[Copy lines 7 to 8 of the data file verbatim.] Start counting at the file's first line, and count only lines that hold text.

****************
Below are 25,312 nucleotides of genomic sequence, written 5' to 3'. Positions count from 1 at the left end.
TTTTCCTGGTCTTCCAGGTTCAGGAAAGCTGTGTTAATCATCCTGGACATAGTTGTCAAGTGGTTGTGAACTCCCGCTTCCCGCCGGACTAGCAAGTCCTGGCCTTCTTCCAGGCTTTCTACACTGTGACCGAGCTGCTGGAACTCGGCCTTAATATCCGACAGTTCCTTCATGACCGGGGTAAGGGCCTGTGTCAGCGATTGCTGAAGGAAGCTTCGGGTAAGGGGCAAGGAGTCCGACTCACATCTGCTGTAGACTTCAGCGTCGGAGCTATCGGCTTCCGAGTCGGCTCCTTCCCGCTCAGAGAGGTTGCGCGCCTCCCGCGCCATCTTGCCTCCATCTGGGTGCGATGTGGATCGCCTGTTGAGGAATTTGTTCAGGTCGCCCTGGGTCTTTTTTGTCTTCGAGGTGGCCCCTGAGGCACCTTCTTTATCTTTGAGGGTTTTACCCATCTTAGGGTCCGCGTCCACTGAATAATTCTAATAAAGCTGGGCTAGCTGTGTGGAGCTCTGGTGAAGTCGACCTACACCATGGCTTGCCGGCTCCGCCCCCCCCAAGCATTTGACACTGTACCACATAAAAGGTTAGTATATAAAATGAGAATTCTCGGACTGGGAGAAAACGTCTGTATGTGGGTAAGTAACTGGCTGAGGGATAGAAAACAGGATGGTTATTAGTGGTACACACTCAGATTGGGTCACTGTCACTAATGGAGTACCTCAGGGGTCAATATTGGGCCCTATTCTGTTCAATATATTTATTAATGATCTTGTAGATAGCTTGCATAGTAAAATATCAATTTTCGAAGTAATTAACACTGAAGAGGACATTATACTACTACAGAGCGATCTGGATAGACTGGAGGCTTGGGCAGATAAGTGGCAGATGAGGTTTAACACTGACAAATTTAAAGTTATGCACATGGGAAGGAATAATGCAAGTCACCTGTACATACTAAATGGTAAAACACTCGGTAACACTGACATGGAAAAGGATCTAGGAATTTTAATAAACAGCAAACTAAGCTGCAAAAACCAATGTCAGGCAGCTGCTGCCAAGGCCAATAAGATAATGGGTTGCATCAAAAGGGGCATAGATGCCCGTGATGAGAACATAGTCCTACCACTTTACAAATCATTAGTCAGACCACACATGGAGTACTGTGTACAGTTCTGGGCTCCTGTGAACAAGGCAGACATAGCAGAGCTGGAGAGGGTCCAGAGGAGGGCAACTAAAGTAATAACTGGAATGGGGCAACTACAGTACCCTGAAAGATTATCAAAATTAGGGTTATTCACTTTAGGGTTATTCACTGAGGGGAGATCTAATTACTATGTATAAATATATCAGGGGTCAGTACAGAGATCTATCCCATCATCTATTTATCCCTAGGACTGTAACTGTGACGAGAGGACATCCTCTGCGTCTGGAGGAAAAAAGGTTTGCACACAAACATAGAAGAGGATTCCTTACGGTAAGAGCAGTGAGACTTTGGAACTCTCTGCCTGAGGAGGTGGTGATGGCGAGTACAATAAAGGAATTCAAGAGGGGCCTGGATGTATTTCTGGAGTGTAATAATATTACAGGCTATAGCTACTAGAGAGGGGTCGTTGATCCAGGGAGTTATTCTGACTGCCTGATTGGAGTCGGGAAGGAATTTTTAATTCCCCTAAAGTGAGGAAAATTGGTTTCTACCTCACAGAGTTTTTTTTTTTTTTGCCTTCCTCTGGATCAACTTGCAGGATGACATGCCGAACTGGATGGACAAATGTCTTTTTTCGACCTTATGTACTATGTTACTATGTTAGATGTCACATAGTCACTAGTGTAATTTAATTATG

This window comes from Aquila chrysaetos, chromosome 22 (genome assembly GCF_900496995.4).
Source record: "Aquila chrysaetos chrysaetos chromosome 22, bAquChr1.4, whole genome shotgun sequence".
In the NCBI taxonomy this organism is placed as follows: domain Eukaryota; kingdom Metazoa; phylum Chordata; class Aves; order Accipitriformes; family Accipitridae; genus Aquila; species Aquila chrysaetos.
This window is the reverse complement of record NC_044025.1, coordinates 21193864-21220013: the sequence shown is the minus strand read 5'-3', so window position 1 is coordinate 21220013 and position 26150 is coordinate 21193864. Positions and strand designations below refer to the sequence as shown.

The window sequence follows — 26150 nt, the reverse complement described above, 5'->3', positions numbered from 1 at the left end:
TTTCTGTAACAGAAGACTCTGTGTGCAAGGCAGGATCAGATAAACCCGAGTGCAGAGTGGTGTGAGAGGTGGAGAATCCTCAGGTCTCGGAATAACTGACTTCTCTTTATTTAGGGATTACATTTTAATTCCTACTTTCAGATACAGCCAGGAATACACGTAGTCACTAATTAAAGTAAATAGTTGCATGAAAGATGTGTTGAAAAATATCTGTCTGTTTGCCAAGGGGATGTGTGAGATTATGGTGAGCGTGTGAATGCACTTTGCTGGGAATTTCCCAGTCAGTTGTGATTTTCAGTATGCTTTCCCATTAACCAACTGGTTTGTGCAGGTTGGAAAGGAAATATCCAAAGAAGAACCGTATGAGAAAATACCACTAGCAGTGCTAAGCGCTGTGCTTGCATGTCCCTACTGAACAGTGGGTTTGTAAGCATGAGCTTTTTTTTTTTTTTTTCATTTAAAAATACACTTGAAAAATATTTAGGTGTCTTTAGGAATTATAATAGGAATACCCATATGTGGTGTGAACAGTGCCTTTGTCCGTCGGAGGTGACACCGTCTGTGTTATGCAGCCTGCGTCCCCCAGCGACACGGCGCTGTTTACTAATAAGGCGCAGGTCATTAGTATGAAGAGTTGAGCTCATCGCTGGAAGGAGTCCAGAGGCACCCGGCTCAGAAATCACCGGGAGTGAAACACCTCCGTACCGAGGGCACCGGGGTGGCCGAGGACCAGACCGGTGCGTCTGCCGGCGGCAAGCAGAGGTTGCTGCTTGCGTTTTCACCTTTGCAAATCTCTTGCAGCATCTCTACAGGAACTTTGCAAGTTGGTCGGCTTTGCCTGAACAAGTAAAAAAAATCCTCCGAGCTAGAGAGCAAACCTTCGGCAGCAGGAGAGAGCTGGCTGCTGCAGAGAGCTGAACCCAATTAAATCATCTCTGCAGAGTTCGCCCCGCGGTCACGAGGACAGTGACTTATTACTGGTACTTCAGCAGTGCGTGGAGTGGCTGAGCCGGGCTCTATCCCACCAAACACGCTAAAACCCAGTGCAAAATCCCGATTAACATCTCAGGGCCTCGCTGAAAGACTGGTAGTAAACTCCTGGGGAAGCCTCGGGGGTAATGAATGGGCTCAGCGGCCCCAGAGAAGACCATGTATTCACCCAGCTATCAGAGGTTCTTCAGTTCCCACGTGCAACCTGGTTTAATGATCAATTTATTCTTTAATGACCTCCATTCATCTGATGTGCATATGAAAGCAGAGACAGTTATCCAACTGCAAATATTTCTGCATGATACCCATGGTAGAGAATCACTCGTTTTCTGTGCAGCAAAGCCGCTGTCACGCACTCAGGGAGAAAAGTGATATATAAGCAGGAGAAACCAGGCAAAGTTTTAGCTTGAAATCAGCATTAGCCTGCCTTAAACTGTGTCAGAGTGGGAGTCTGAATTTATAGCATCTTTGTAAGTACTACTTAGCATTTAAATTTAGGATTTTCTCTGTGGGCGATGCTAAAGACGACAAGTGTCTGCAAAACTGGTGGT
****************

The window sequence follows — 26150 nt, the reverse complement described above, 5'->3', positions numbered from 1 at the left end:
TTTCTGTAACAGAAGACTCTGTGTGCAAGGCAGGATCAGATAAACCCGAGTGCAGAGTGGTGTGAGAGGTGGAGAATCCTCAGGTCTCGGAATAACTGACTTCTCTTTATTTAGGGATTACATTTTAATTCCTACTTTCAGATACAGCCAGGAATACACGTAGTCACTAATTAAAGTAAATAGTTGCATGAAAGATGTGTTGAAAAATATCTGTCTGTTTGCCAAGGGGATGTGTGAGATTATGGTGAGCGTGTGAATGCACTTTGCTGGGAATTTCCCAGTCAGTTGTGATTTTCAGTATGCTTTCCCATTAACCAACTGGTTTGTGCAGGTTGGAAAGGAAATATCCAAAGAAGAACCGTATGAGAAAATACCACTAGCAGTGCTAAGCGCTGTGCTTGCATGTCCCTACTGAACAGTGGGTTTGTAAGCATGAGCTTTTTTTTTTTTTTTTCATTTAAAAATACACTTGAAAAATATTTAGGTGTCTTTAGGAATTATAATAGGAATACCCATATGTGGTGTGAACAGTGCCTTTGTCCGTCGGAGGTGACACCGTCTGTGTTATGCAGCCTGCGTCCCCCAGCGACACGGCGCTGTTTACTAATAAGGCGCAGGTCATTAGTATGAAGAGTTGAGCTCATCGCTGGAAGGAGTCCAGAGGCACCCGGCTCAGAAATCACCGGGAGTGAAACACCTCCGTACCGAGGGCACCGGGGTGGCCGAGGACCAGACCGGTGCGTCTGCCGGCGGCAAGCAGAGGTTGCTGCTTGCGTTTTCACCTTTGCAAATCTCTTGCAGCATCTCTACAGGAACTTTGCAAGTTGGTCGGCTTTGCCTGAACAAGTAAAAAAAATCCTCCGAGCTAGAGAGCAAACCTTCGGCAGCAGGAGAGAGCTGGCTGCTGCAGAGAGCTGAACCCAATTAAATCATCTCTGCAGAGTTCGCCCCGCGGTCACGAGGACAGTGACTTATTACTGGTACTTCAGCAGTGCGTGGAGTGGCTGAGCCGGGCTCTATCCCACCAAACACGCTAAAACCCAGTGCAAAATCCCGATTAACATCTCAGGGCCTCGCTGAAAGACTGGTAGTAAACTCCTGGGGAAGCCTCGGGGGTAATGAATGGGCTCAGCGGCCCCAGAGAAGACCATGTATTCACCCAGCTATCAGAGGTTCTTCAGTTCCCACGTGCAACCTGGTTTAATGATCAATTTATTCTTTAATGACCTCCATTCATCTGATGTGCATATGAAAGCAGAGACAGTTATCCAACTGCAAATATTTCTGCATGATACCCATGGTAGAGAATCACTCGTTTTCTGTGCAGCAAAGCCGCTGTCACGCACTCAGGGAGAAAAGTGATATATAAGCAGGAGAAACCAGGCAAAGTTTTAGCTTGAAATCAGCATTAGCCTGCCTTAAACTGTGTCAGAGTGGGAGTCTGAATTTATAGCATCTTTGTAAGTACTACTTAGCATTTAAATTTAGGATTTTCTCTGTGGGCGATGCTAAAGACGACAAGTGTCTGCAAAACTGGTGGT